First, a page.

LFM: Bataan Death March

Program Information

Series: A Moment in Time
Duration: 00:05:27
Year Produced: 2009

Soon after their surrender to the Japanese in the spring of 1942, nearly 18,000 U.S. and Philippine allied troops died in one of the most horrific wartime atrocities in the Asian theater...the Bataan Death March.

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Lead: For 400 years service men and women have fought to carve out and defend freedom and the civilization we know as America. This series on A Moment in Time is devoted to the memory of those warriors whose devotion gave, in the words of Lincoln at Gettysburg, the last full measure.

Intro.: A Moment in Time with Dan Roberts.

Content: The Bataan Peninsula juts out into the waters guarding the sea approach to the Philippine capital of Manila. On the west is Subic Bay; running along its east flank is Manila Bay. Just off Bataan’s southern tip is the oddly shaped island of Corregidor. On Bataan approximately 75,000 US and Philippine troops, largely abandoned by the Allied command, held out against hopeless odds against the invading Japanese until the spring of 1942. Soon after their surrender, Allied troops were marched off the peninsula in one of the most horrific wartime atrocities in the Asian theater, the Bataan Death March. Nearly 18,000 died.

Actually, it was several death marches approximately 90 miles from various locations on the peninsula to Camp O'Donnell and other locations where the prisoners were consolidated and kept under wretched conditions until their liberation years later.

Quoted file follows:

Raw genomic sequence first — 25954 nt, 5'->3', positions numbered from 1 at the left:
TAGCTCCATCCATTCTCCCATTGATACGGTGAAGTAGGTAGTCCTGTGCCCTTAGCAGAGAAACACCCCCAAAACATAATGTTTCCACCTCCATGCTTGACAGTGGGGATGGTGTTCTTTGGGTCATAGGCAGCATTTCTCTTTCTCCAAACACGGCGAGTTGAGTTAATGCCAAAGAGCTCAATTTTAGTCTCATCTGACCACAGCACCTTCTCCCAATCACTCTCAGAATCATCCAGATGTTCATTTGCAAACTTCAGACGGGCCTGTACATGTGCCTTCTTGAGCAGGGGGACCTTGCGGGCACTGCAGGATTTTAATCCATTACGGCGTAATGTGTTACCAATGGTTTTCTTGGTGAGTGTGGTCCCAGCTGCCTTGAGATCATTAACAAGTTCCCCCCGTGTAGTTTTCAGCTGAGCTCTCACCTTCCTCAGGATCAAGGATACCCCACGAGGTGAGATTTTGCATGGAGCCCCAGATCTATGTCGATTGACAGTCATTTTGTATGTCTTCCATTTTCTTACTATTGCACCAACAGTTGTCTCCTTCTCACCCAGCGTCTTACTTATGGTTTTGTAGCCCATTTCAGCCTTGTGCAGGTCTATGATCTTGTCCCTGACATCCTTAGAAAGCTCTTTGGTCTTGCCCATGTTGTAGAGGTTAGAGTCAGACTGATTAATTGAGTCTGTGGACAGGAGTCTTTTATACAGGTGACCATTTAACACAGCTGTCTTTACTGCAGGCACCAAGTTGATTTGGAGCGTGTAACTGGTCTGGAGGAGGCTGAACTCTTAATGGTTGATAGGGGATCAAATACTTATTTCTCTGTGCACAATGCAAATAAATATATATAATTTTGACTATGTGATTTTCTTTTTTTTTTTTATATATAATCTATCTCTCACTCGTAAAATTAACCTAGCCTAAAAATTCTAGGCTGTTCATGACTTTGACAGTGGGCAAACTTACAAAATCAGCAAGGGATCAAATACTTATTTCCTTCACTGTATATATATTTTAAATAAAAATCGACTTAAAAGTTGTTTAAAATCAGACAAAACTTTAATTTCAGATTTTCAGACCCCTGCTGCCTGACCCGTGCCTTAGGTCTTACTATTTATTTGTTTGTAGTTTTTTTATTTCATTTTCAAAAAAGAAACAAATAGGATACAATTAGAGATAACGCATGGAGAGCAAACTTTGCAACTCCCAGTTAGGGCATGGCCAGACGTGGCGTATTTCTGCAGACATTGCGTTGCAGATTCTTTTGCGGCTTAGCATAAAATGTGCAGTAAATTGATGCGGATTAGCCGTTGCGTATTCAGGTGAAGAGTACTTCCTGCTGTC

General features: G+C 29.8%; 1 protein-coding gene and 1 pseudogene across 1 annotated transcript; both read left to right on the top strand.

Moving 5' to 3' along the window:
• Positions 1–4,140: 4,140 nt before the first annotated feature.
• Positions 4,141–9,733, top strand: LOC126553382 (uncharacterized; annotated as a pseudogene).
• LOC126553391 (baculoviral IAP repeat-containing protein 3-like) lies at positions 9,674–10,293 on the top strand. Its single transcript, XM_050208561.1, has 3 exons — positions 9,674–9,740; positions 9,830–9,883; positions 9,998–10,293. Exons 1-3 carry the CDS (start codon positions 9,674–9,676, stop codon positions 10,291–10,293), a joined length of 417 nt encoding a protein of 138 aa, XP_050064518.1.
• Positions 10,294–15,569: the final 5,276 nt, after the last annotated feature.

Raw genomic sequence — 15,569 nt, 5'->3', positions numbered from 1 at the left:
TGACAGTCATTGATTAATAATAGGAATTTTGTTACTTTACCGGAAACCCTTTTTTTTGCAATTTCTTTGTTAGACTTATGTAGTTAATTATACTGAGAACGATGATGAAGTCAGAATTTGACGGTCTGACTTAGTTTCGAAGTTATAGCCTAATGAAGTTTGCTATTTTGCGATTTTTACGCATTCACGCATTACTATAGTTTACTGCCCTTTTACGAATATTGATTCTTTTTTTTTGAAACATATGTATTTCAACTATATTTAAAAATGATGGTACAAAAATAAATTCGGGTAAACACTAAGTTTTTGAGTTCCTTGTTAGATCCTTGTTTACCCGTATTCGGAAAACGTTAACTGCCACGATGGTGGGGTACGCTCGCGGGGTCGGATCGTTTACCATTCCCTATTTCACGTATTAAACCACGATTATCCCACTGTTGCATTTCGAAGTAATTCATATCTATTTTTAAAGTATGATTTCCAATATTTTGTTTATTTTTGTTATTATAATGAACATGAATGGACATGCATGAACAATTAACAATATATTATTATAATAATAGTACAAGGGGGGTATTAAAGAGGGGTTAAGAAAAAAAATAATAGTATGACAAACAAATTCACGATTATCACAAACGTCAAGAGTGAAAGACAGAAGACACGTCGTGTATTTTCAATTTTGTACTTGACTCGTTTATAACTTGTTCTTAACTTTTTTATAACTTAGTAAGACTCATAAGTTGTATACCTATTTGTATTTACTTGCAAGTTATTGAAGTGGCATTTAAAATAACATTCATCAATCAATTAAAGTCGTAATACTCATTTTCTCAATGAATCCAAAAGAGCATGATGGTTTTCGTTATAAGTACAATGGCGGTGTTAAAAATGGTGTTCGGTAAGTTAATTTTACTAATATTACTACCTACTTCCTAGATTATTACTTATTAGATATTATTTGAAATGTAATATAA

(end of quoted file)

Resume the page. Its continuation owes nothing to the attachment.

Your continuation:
Alf R. Larson was a soldier in the 27th Material Squadron, a part of the Army Air Corps. He and his fellow soldiers began their ordeal in already weakened conditions because General Douglas MacArthur, US commander in the Philippines at the time of the Japanese invasion, did not believe in defensive maneuvers and had refused to stock pile sufficient amounts of rations, ammunition, or medicine to mount an effective defense of the peninsula. Larson’s march began on April 12, 1942.

Despite assurances by Japanese commanders at the time of surrender that the prisoners would be treated humanely, the Japanese soldiers in charge of the marches seem to take sadistic pleasure in inflicting as much pain, discomfort, and death on the prisoners as they could. Larson remembered that the prisoners were required to move in a rough military formation and if anyone fell out because of exhaustion or even by accident, they were immediately bayoneted. There were no bathroom breaks permitted, so men simply soiled themselves. They were often forced to stand in the unbearable midday sun for hours while the guards rested in the shade.

Anyone who tripped during the march could be set upon by "Buzzard Squads" of Japanese soldiers who would murder these stragglers and leave their bodies in the middle of the road to be flattened by oncoming traffic. Some of the most horrific deaths were prisoners buried alive and eventually drowning in urine and defecation in so-called latrine “slit trenches.”

The prisoners recalled that the guards knew very well what they were doing and would often engage in psychological violence. They were given no water during the march and on occasion would be forced to stand directly next to artesian wells and then dared to break ranks in an attempt to drink. Dehydrated prisoners, in a mad rush for water would be bayoneted to death. Guards would promise the prisoners food early in the day, deny them the food at night and then prepare and directly consume the food in front of the starving prisoners to crush the spirit of those who were still alive.

The Bataan Death March was one of history’s most egregious disregard of international agreements governing prisoners of war and even elemental decency; it fanned anti-Japanese hostility among American service members...and, as the details slipped out, Americans on the home front.

Research by John Sciuto, at the University of Richmond, this is Dan Roberts.